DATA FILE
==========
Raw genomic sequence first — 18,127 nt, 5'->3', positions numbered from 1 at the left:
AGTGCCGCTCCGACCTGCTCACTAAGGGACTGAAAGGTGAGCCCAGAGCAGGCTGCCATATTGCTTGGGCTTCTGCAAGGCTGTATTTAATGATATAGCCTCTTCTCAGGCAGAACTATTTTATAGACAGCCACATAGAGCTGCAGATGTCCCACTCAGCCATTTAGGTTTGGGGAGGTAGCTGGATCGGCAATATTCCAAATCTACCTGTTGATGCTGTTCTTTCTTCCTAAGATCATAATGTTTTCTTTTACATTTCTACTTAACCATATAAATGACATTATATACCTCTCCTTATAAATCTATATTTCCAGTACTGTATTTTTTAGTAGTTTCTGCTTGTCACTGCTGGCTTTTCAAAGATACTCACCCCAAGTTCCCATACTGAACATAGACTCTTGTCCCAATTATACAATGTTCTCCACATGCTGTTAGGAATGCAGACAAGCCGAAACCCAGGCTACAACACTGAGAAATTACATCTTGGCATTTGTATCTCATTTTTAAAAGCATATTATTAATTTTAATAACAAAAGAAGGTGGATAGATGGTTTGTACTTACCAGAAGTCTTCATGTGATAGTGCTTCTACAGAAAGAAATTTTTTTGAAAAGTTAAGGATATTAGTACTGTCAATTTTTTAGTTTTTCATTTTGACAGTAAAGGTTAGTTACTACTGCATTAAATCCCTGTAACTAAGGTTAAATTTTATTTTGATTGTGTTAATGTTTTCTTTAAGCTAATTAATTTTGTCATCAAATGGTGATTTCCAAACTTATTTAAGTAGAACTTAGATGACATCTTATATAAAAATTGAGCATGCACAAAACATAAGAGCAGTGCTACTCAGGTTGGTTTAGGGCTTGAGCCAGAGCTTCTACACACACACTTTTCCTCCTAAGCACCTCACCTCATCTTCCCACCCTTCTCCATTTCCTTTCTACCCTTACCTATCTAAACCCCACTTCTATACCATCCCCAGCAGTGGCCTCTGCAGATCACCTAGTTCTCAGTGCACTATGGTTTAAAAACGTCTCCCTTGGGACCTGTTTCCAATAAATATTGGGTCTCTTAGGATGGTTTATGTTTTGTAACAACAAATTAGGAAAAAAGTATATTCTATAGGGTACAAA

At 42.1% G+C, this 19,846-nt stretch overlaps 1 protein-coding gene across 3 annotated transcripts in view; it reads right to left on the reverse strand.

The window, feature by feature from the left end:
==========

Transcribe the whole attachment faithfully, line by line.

Raw genomic sequence first — 18,127 nt, 5'->3', positions numbered from 1 at the left:
AGTGCCGCTCCGACCTGCTCACTAAGGGACTGAAAGGTGAGCCCAGAGCAGGCTGCCATATTGCTTGGGCTTCTGCAAGGCTGTATTTAATGATATAGCCTCTTCTCAGGCAGAACTATTTTATAGACAGCCACATAGAGCTGCAGATGTCCCACTCAGCCATTTAGGTTTGGGGAGGTAGCTGGATCGGCAATATTCCAAATCTACCTGTTGATGCTGTTCTTTCTTCCTAAGATCATAATGTTTTCTTTTACATTTCTACTTAACCATATAAATGACATTATATACCTCTCCTTATAAATCTATATTTCCAGTACTGTATTTTTTAGTAGTTTCTGCTTGTCACTGCTGGCTTTTCAAAGATACTCACCCCAAGTTCCCATACTGAACATAGACTCTTGTCCCAATTATACAATGTTCTCCACATGCTGTTAGGAATGCAGACAAGCCGAAACCCAGGCTACAACACTGAGAAATTACATCTTGGCATTTGTATCTCATTTTTAAAAGCATATTATTAATTTTAATAACAAAAGAAGGTGGATAGATGGTTTGTACTTACCAGAAGTCTTCATGTGATAGTGCTTCTACAGAAAGAAATTTTTTTGAAAAGTTAAGGATATTAGTACTGTCAATTTTTTAGTTTTTCATTTTGACAGTAAAGGTTAGTTACTACTGCATTAAATCCCTGTAACTAAGGTTAAATTTTATTTTGATTGTGTTAATGTTTTCTTTAAGCTAATTAATTTTGTCATCAAATGGTGATTTCCAAACTTATTTAAGTAGAACTTAGATGACATCTTATATAAAAATTGAGCATGCACAAAACATAAGAGCAGTGCTACTCAGGTTGGTTTAGGGCTTGAGCCAGAGCTTCTACACACACACTTTTCCTCCTAAGCACCTCACCTCATCTTCCCACCCTTCTCCATTTCCTTTCTACCCTTACCTATCTAAACCCCACTTCTATACCATCCCCAGCAGTGGCCTCTGCAGATCACCTAGTTCTCAGTGCACTATGGTTTAAAAACGTCTCCCTTGGGACCTGTTTCCAATAAATATTGGGTCTCTTAGGATGGTTTATGTTTTGTAACAACAAATTAGGAAAAAAGTATATTCTATAGGGTACAAA

At 42.1% G+C, this 19,846-nt stretch overlaps 1 protein-coding gene across 3 annotated transcripts in view; it reads right to left on the reverse strand.

The window, feature by feature from the left end: